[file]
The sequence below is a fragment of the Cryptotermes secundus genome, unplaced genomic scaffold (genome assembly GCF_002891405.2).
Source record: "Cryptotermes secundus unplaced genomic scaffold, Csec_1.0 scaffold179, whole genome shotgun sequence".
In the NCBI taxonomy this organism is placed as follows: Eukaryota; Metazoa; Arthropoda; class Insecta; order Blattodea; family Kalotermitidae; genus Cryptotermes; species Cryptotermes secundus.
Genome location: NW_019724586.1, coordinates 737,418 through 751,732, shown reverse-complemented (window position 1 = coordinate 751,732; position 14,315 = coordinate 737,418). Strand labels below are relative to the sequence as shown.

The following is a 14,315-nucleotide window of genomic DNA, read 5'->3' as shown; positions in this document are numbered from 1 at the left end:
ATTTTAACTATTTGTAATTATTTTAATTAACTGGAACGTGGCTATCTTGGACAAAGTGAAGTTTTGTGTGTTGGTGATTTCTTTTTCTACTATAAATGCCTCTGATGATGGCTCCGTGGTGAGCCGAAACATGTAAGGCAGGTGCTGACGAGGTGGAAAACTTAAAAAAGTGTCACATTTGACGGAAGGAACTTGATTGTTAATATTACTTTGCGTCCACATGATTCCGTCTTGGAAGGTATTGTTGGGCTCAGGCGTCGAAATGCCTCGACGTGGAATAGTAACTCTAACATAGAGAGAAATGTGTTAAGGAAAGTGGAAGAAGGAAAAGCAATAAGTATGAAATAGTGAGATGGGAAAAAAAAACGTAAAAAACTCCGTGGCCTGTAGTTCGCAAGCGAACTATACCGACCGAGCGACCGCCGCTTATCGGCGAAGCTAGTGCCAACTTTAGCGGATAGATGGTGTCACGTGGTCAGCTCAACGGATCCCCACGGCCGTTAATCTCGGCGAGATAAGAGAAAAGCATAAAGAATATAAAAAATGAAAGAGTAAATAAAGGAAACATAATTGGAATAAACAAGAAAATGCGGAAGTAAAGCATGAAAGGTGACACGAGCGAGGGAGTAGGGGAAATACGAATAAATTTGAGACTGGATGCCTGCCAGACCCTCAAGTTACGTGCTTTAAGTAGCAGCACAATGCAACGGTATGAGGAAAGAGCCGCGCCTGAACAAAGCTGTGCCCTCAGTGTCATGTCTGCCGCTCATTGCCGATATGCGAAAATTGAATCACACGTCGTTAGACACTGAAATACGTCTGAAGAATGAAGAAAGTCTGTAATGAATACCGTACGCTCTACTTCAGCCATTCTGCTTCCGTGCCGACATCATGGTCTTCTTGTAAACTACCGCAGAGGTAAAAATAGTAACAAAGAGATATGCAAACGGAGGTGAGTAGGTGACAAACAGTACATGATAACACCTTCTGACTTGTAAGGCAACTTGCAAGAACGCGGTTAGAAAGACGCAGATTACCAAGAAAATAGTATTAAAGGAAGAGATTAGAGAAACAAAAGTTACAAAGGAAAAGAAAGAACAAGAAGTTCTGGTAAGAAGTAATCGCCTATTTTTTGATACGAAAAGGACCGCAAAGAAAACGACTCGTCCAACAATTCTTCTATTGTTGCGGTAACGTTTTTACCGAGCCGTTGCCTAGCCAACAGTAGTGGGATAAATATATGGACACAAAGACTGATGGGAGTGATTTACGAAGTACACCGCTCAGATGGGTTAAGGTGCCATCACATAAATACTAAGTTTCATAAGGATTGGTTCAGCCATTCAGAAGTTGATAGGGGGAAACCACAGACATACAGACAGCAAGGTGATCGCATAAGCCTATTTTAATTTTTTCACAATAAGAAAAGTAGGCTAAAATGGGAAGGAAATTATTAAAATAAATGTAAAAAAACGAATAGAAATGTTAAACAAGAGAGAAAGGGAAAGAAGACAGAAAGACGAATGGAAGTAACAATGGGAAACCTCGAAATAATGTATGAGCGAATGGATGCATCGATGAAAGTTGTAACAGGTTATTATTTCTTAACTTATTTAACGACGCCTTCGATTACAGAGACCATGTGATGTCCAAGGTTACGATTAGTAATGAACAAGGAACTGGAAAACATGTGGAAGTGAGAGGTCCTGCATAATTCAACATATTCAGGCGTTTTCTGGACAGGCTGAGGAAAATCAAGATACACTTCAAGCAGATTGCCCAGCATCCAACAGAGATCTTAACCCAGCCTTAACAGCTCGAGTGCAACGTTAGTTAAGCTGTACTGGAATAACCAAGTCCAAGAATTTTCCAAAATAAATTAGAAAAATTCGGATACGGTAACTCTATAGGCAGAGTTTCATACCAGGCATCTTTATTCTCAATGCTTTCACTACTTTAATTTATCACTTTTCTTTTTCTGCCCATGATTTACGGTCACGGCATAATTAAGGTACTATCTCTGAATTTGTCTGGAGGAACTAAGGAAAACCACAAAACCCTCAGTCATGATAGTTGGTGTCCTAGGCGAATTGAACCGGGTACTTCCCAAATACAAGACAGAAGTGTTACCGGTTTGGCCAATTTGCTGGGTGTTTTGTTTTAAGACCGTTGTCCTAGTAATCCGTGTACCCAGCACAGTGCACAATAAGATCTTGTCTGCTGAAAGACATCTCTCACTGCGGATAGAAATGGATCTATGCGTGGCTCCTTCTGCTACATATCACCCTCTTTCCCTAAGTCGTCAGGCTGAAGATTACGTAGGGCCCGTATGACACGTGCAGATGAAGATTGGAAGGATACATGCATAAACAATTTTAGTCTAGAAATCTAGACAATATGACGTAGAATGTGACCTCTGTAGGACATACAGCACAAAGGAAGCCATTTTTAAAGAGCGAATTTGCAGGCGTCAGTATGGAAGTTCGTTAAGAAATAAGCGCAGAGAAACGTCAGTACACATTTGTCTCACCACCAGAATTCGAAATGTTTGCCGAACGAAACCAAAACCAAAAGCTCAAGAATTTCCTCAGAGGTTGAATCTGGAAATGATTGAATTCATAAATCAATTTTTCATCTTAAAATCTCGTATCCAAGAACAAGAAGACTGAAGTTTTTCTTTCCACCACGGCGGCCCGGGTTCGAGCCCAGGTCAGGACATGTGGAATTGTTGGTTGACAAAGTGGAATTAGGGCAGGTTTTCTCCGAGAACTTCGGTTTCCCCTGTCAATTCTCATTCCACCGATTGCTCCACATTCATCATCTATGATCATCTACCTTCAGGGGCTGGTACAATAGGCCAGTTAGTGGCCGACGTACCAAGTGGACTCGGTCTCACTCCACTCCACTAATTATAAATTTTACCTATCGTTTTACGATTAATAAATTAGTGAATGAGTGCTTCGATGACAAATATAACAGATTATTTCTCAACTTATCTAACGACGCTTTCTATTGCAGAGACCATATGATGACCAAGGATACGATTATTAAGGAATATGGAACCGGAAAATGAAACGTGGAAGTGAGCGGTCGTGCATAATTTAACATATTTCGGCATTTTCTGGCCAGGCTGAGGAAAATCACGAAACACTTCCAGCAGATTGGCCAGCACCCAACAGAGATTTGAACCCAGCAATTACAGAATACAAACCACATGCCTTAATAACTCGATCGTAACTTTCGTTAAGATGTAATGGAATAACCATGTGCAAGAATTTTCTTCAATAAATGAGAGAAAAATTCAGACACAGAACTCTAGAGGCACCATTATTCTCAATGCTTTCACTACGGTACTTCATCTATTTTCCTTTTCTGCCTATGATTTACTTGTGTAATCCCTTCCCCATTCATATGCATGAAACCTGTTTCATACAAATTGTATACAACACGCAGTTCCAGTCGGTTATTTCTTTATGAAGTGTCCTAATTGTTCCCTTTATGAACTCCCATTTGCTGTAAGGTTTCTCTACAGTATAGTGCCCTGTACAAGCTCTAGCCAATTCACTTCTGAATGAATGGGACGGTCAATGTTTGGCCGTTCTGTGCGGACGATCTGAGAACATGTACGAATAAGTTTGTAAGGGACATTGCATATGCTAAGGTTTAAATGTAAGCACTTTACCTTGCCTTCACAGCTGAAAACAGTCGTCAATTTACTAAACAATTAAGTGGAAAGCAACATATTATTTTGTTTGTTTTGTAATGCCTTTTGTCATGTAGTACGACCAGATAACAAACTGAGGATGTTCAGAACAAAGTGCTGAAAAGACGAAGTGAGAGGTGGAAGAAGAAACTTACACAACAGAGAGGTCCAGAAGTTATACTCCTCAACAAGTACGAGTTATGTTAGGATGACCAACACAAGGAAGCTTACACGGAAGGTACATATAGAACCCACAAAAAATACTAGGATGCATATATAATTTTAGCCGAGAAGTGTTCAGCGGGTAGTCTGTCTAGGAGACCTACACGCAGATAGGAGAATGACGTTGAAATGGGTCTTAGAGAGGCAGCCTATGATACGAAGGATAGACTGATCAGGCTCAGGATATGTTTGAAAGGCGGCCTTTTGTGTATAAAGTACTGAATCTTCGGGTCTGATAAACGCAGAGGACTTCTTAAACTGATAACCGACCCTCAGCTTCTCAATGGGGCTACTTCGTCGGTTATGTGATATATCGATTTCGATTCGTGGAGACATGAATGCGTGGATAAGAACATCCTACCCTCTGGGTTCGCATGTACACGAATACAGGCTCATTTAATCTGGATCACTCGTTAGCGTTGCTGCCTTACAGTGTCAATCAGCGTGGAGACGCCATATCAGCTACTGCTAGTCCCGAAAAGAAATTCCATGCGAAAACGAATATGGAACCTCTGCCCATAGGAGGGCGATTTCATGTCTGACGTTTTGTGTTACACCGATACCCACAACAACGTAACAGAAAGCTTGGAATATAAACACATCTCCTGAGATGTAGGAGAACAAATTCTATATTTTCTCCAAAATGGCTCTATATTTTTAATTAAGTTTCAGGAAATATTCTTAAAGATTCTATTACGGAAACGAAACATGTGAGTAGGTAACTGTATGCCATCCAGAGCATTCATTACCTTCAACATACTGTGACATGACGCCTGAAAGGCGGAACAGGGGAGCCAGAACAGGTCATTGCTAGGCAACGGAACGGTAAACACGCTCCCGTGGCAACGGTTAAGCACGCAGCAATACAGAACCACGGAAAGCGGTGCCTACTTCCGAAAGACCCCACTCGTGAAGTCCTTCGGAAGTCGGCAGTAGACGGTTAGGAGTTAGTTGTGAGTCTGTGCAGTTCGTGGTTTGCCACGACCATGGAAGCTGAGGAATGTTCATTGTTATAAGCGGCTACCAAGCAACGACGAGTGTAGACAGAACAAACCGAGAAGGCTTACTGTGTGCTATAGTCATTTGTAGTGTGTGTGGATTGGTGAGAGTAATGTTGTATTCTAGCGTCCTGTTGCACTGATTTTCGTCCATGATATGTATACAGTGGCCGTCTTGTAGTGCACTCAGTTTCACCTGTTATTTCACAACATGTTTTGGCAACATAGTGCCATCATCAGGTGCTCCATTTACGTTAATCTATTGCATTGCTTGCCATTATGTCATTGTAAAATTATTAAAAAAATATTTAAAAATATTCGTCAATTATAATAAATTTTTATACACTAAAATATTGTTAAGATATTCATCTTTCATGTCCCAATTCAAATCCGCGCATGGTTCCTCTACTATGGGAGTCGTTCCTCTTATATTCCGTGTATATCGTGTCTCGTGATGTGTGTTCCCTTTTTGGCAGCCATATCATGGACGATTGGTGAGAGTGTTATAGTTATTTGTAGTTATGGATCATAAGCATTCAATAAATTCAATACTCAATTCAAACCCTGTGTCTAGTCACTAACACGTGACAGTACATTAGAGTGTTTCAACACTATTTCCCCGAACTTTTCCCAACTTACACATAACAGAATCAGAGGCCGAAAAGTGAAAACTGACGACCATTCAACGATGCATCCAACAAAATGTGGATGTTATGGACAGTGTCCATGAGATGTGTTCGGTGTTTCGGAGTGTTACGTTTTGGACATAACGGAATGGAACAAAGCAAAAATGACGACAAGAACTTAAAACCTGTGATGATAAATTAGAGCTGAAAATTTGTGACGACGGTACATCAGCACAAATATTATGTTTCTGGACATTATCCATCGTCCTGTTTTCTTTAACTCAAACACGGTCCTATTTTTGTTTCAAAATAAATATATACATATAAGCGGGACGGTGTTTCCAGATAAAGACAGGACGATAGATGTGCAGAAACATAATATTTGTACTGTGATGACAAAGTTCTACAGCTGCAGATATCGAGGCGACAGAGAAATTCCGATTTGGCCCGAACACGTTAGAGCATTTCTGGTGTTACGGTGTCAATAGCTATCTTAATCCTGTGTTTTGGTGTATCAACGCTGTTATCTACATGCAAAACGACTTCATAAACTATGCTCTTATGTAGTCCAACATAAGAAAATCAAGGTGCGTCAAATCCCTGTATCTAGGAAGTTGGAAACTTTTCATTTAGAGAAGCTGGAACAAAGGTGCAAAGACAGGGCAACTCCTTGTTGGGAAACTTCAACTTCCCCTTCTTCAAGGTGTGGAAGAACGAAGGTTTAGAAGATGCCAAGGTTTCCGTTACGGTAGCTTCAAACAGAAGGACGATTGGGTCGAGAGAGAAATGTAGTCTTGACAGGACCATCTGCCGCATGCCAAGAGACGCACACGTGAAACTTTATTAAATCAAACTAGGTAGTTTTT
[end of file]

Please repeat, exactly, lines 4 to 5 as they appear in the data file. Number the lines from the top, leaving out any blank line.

Genome location: NW_019724586.1, coordinates 737,418 through 751,732, shown reverse-complemented (window position 1 = coordinate 751,732; position 14,315 = coordinate 737,418). Strand labels below are relative to the sequence as shown.

The following is a 14,315-nucleotide window of genomic DNA, read 5'->3' as shown; positions in this document are numbered from 1 at the left end: